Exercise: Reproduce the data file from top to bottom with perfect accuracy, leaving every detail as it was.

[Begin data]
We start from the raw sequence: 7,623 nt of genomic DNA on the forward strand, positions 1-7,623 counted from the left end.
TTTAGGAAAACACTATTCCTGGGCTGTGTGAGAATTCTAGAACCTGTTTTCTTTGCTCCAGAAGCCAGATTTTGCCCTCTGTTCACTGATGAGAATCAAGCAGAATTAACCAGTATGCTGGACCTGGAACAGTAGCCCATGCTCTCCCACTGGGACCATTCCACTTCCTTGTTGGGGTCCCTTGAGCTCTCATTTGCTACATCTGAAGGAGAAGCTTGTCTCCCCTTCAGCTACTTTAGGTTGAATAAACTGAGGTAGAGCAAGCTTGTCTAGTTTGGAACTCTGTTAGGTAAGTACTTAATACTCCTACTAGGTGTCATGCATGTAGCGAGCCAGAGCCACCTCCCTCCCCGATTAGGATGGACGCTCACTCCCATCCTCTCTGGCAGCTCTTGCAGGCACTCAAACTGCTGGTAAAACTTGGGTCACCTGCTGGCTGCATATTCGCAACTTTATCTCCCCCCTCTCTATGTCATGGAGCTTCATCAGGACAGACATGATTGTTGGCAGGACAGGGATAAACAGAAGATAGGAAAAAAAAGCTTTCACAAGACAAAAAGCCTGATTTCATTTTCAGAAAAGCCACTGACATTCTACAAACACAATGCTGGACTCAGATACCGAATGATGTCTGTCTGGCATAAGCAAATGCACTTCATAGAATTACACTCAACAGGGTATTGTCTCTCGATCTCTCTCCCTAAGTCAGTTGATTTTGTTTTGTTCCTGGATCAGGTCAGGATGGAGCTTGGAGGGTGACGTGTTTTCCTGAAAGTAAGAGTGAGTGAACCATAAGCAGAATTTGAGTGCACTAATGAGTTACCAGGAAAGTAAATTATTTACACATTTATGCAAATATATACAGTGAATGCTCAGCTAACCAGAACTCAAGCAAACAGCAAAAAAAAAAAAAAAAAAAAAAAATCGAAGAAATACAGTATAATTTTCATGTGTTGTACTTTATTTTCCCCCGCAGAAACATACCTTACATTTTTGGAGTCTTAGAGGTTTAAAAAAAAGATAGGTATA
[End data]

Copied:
We start from the raw sequence: 7,623 nt of genomic DNA on the forward strand, positions 1-7,623 counted from the left end.
TTTAGGAAAACACTATTCCTGGGCTGTGTGAGAATTCTAGAACCTGTTTTCTTTGCTCCAGAAGCCAGATTTTGCCCTCTGTTCACTGATGAGAATCAAGCAGAATTAACCAGTATGCTGGACCTGGAACAGTAGCCCATGCTCTCCCACTGGGACCATTCCACTTCCTTGTTGGGGTCCCTTGAGCTCTCATTTGCTACATCTGAAGGAGAAGCTTGTCTCCCCTTCAGCTACTTTAGGTTGAATAAACTGAGGTAGAGCAAGCTTGTCTAGTTTGGAACTCTGTTAGGTAAGTACTTAATACTCCTACTAGGTGTCATGCATGTAGCGAGCCAGAGCCACCTCCCTCCCCGATTAGGATGGACGCTCACTCCCATCCTCTCTGGCAGCTCTTGCAGGCACTCAAACTGCTGGTAAAACTTGGGTCACCTGCTGGCTGCATATTCGCAACTTTATCTCCCCCCTCTCTATGTCATGGAGCTTCATCAGGACAGACATGATTGTTGGCAGGACAGGGATAAACAGAAGATAGGAAAAAAAAGCTTTCACAAGACAAAAAGCCTGATTTCATTTTCAGAAAAGCCACTGACATTCTACAAACACAATGCTGGACTCAGATACCGAATGATGTCTGTCTGGCATAAGCAAATGCACTTCATAGAATTACACTCAACAGGGTATTGTCTCTCGATCTCTCTCCCTAAGTCAGTTGATTTTGTTTTGTTCCTGGATCAGGTCAGGATGGAGCTTGGAGGGTGACGTGTTTTCCTGAAAGTAAGAGTGAGTGAACCATAAGCAGAATTTGAGTGCACTAATGAGTTACCAGGAAAGTAAATTATTTACACATTTATGCAAATATATACAGTGAATGCTCAGCTAACCAGAACTCAAGCAAACAGCAAAAAAAAAAAAAAAAAAAAAAAATCGAAGAAATACAGTATAATTTTCATGTGTTGTACTTTATTTTCCCCCGCAGAAACATACCTTACATTTTTGGAGTCTTAGAGGTTTAAAAAAAAGATAGGTATA